The first time I saw a highway billboard for Applebee’s restaurant that said “Free Apps” I thought to myself, “Why is Applebee’s giving away free apps?” It actually took me seeing the sign a second time to realize they were talking about free appetizers and not phone apps—dah!
But then as I was mulling over my mistake it came to me that really, data brokers are using the data we provide over our phone apps like a smorgasbord (okay I know that’s a bit of a stretch). How tempting is it for them to be able to select any free personal data appetizer they want–whenever they want it? And the optimal word here is FREE! We’re giving out names, addresses, contacts, calendar information, sensitive photos, travel plans, shopping habits and even our locations to apps we’ve downloaded. We can turn on our house lights, unlock our doors and monitor our kids. All of which means we are giving away our privacy and sometimes even our safety, just for the fun of having and using dozens of apps on our phones.
When you make your cell phone your inseparable companion and share your confidences, you are sharing them with a host of other parties, including your wireless carrier, mobile advertisers, app developers, your phone manufacturer, and the maker of your phone operating system. And it doesn’t matter if it is a free app or if you paid for it, almost all have tracking devices built in. Did you read your service agreement? Did it tell you that your data was going to be shared? It almost seems like it doesn’t matter, if you hit ‘accept,’ you’re in trouble and if you don’t hit accept and just cancel and close, the app is still running in the background and collecting information–and you are still in trouble.
You are probably asking, “Why are the makers of cell phones allowing this?” Unless you have been avoiding the headlines for the past year, you already suspect that Google, Apple, Microsoft, Blackberry and all the makers of communication devices, have tool-kits for developers to develop apps that make money. The tool kits include the ability to turn on the ports — GPS, hardware input/output ports, Wi-Fi, Bluetooth, Near Field Communication and microphones–which means they have created a developer’s dream tool-kit to monetize your phone’s data.
One company, Flurry, thought of another way to obtain your personal data. They started their business by giving away an analytic tool that tells app-makers how people are using their applications. App-makers embedded it into their products and now over 1.5 billion phones have Flurry on over 500,000 applications. Meanwhile, Flurry is also sending all that information back to itself to sell to marketers.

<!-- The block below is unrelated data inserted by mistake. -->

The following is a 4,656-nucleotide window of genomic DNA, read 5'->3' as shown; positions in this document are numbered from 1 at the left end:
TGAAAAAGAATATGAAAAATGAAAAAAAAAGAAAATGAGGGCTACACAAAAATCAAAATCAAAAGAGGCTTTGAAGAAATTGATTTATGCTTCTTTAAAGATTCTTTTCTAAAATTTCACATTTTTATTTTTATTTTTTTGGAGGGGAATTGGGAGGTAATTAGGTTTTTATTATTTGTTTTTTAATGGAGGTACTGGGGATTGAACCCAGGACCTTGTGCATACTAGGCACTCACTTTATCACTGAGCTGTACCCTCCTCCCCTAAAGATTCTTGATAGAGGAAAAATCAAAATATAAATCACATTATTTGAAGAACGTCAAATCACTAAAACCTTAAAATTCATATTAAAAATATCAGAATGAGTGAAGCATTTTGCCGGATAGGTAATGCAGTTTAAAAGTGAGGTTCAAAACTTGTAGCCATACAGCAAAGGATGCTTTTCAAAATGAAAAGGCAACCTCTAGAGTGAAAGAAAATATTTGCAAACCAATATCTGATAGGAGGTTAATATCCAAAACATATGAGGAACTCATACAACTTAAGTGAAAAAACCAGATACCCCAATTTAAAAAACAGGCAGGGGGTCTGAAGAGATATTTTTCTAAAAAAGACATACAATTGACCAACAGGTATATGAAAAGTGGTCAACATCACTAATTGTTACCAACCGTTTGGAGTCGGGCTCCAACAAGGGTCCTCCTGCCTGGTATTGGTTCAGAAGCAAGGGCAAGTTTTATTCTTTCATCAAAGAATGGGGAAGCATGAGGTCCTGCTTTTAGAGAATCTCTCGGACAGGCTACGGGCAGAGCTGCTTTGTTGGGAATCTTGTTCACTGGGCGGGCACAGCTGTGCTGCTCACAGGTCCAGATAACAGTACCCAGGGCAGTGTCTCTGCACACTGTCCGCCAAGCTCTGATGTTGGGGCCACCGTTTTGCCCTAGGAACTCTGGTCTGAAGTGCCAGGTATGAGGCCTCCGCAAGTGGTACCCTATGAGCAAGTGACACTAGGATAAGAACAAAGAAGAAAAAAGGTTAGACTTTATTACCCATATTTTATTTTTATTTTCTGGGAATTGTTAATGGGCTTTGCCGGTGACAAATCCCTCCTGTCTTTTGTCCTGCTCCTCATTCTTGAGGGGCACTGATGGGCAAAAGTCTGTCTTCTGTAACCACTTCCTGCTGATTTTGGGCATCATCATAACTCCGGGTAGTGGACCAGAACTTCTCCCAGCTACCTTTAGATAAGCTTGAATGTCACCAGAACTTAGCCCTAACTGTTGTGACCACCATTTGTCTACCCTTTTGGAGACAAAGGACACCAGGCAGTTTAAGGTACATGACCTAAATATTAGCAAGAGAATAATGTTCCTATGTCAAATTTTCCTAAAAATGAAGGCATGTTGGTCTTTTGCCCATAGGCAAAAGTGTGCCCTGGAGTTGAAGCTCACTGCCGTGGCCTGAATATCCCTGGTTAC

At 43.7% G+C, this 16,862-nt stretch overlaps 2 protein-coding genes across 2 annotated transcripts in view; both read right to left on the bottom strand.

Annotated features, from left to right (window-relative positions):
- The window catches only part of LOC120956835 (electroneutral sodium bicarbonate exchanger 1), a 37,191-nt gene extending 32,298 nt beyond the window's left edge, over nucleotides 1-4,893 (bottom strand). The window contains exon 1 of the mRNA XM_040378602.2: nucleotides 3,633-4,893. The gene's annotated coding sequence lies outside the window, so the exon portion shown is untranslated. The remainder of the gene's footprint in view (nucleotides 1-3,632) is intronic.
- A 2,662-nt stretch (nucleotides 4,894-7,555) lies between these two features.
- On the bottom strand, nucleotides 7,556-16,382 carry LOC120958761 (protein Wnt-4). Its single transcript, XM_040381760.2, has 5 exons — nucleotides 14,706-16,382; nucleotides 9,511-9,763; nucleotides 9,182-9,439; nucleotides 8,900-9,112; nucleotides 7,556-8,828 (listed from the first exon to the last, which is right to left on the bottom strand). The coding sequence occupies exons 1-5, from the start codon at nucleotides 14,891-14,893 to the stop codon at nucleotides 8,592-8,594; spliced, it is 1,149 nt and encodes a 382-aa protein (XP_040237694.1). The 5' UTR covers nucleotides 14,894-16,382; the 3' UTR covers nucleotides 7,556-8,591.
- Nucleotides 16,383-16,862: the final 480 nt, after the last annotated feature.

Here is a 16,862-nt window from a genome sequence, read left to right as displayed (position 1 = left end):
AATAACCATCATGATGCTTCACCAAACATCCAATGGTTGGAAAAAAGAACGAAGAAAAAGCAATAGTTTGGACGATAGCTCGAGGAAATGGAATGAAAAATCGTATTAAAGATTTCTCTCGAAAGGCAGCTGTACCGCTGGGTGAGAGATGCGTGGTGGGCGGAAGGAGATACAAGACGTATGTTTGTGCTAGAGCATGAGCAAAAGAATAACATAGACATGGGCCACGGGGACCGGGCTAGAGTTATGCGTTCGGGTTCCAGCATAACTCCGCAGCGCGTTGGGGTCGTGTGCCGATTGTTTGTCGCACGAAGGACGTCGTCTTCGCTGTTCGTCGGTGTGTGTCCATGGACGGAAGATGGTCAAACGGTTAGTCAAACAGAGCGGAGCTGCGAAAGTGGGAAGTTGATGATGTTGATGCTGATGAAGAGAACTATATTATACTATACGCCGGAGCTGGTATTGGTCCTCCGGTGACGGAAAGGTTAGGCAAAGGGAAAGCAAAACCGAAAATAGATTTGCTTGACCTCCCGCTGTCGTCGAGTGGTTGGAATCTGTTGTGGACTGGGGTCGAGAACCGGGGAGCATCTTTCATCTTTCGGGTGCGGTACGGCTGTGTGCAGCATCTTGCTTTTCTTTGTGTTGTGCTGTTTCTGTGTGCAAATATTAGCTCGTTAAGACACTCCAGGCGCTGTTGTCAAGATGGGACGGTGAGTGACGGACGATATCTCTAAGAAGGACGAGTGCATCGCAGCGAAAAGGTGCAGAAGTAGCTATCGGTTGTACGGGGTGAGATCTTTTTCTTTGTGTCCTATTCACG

If I haven’t completely convinced you that using a phone app is similar to playing Russian roulette because you don’t know which ones are spying on you, I hope I can convince you to at least limit the information they collect by following some of these recommendations.
- Disable your location tracking except when you need it for driving or finding a store. If your phone’s operating system lets you turn off location tracking for individual apps, use that feature for better control.
- Don’t click on those pop-up links that appear when you are in another app. They are not only annoying but they can start downloading malicious software that scans your email, address book and calendar. Sure it’s tempting when playing a game to download another game that pops up and looks like fun. Be strong, game apps are the biggest abusers of data privacy.
- But if you can’t resist putting yet another app on your phone, choose a reliable brand. You can check them out on the internet to make sure they have no credible complaints about lack of privacy or security.
- Set up any apps that contain sensitive or personal information to only be accessed with a password. It goes without saying to use a strong password–$, &, #, @, %, are all good substitutes for letters.
- Don’t ever store passwords, PINs, or your Social Security number on your phone.
- There are security apps you can buy to protect your personal information from being downloaded to data brokers. While they might not stop a really motivated hacker, most data thieves would rather target the easy phones than work around obstacles you have installed.
- Before you sell or recycle your phone, delete all data and remove the memory card. Restore your old phone’s factory settings to ensure your data has truly been deleted.
The reason you own a Smartphone is to be able to download a variety of apps including games, music, books, and other things that are of interest, or help you with your daily life. There are apps that remind you to take your medicine, and apps that identify the sky’s constellations. There are apps that track how far you walk in a day, and others that assist in planning a vacation. Just don’t be in such a hurry that you skip reading the permissions section. Read the fine print to see where security issues might arise. Don’t forget for a minute that when you download some of these apps they help themselves to a smorgasbord of your personal data, take unknown pictures with your phone’s camera, track your movements, and send it all back to those ever-present data brokers. Err on the side of caution and you can lower the odds that your personal information will be featured on the next data hacker’s menu.